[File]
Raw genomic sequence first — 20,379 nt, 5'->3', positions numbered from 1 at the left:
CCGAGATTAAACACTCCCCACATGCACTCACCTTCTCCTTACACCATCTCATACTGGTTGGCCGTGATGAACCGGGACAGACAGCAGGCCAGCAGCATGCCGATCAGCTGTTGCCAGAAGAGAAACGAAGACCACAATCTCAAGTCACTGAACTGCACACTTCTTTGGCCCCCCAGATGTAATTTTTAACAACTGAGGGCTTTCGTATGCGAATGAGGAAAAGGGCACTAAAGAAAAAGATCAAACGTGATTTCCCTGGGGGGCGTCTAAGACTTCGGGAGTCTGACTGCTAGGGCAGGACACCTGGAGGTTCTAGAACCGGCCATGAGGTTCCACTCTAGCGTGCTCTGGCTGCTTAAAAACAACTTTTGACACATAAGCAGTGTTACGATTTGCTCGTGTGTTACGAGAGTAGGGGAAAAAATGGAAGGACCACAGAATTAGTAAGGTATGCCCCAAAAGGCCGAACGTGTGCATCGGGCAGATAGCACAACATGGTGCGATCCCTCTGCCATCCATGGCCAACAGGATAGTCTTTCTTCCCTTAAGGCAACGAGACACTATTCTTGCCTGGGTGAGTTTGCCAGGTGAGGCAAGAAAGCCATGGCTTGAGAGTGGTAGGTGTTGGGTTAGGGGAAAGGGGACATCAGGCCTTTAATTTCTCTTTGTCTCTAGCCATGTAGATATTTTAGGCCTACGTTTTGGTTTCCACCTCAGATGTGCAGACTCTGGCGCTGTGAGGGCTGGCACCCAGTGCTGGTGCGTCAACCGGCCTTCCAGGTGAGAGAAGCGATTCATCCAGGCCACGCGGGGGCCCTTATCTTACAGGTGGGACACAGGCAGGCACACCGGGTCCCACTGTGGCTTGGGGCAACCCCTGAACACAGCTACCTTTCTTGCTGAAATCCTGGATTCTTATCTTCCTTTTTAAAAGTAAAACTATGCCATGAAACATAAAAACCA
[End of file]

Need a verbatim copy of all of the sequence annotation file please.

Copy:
Raw genomic sequence first — 20,379 nt, 5'->3', positions numbered from 1 at the left:
CCGAGATTAAACACTCCCCACATGCACTCACCTTCTCCTTACACCATCTCATACTGGTTGGCCGTGATGAACCGGGACAGACAGCAGGCCAGCAGCATGCCGATCAGCTGTTGCCAGAAGAGAAACGAAGACCACAATCTCAAGTCACTGAACTGCACACTTCTTTGGCCCCCCAGATGTAATTTTTAACAACTGAGGGCTTTCGTATGCGAATGAGGAAAAGGGCACTAAAGAAAAAGATCAAACGTGATTTCCCTGGGGGGCGTCTAAGACTTCGGGAGTCTGACTGCTAGGGCAGGACACCTGGAGGTTCTAGAACCGGCCATGAGGTTCCACTCTAGCGTGCTCTGGCTGCTTAAAAACAACTTTTGACACATAAGCAGTGTTACGATTTGCTCGTGTGTTACGAGAGTAGGGGAAAAAATGGAAGGACCACAGAATTAGTAAGGTATGCCCCAAAAGGCCGAACGTGTGCATCGGGCAGATAGCACAACATGGTGCGATCCCTCTGCCATCCATGGCCAACAGGATAGTCTTTCTTCCCTTAAGGCAACGAGACACTATTCTTGCCTGGGTGAGTTTGCCAGGTGAGGCAAGAAAGCCATGGCTTGAGAGTGGTAGGTGTTGGGTTAGGGGAAAGGGGACATCAGGCCTTTAATTTCTCTTTGTCTCTAGCCATGTAGATATTTTAGGCCTACGTTTTGGTTTCCACCTCAGATGTGCAGACTCTGGCGCTGTGAGGGCTGGCACCCAGTGCTGGTGCGTCAACCGGCCTTCCAGGTGAGAGAAGCGATTCATCCAGGCCACGCGGGGGCCCTTATCTTACAGGTGGGACACAGGCAGGCACACCGGGTCCCACTGTGGCTTGGGGCAACCCCTGAACACAGCTACCTTTCTTGCTGAAATCCTGGATTCTTATCTTCCTTTTTAAAAGTAAAACTATGCCATGAAACATAAAAACCA